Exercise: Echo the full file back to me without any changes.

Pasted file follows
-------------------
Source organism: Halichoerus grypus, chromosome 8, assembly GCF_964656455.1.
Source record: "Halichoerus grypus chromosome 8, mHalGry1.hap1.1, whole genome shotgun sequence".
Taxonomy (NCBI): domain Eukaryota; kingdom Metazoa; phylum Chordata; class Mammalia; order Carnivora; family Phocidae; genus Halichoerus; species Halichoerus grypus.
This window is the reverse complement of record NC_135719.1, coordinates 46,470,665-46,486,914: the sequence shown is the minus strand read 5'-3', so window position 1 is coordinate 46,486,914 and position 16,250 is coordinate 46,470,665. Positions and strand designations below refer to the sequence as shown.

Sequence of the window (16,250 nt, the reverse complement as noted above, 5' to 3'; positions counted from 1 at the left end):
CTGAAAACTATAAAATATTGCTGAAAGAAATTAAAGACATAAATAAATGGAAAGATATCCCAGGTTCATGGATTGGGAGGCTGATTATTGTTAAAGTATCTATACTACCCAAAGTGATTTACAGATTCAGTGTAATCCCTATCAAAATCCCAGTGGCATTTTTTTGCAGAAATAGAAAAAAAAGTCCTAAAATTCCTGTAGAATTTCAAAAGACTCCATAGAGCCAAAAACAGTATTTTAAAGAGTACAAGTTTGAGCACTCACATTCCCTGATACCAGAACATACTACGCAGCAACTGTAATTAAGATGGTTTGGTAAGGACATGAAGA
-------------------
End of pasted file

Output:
Source organism: Halichoerus grypus, chromosome 8, assembly GCF_964656455.1.
Source record: "Halichoerus grypus chromosome 8, mHalGry1.hap1.1, whole genome shotgun sequence".
Taxonomy (NCBI): domain Eukaryota; kingdom Metazoa; phylum Chordata; class Mammalia; order Carnivora; family Phocidae; genus Halichoerus; species Halichoerus grypus.
This window is the reverse complement of record NC_135719.1, coordinates 46,470,665-46,486,914: the sequence shown is the minus strand read 5'-3', so window position 1 is coordinate 46,486,914 and position 16,250 is coordinate 46,470,665. Positions and strand designations below refer to the sequence as shown.

Sequence of the window (16,250 nt, the reverse complement as noted above, 5' to 3'; positions counted from 1 at the left end):
CTGAAAACTATAAAATATTGCTGAAAGAAATTAAAGACATAAATAAATGGAAAGATATCCCAGGTTCATGGATTGGGAGGCTGATTATTGTTAAAGTATCTATACTACCCAAAGTGATTTACAGATTCAGTGTAATCCCTATCAAAATCCCAGTGGCATTTTTTTGCAGAAATAGAAAAAAAAGTCCTAAAATTCCTGTAGAATTTCAAAAGACTCCATAGAGCCAAAAACAGTATTTTAAAGAGTACAAGTTTGAGCACTCACATTCCCTGATACCAGAACATACTACGCAGCAACTGTAATTAAGATGGTTTGGTAAGGACATGAAGA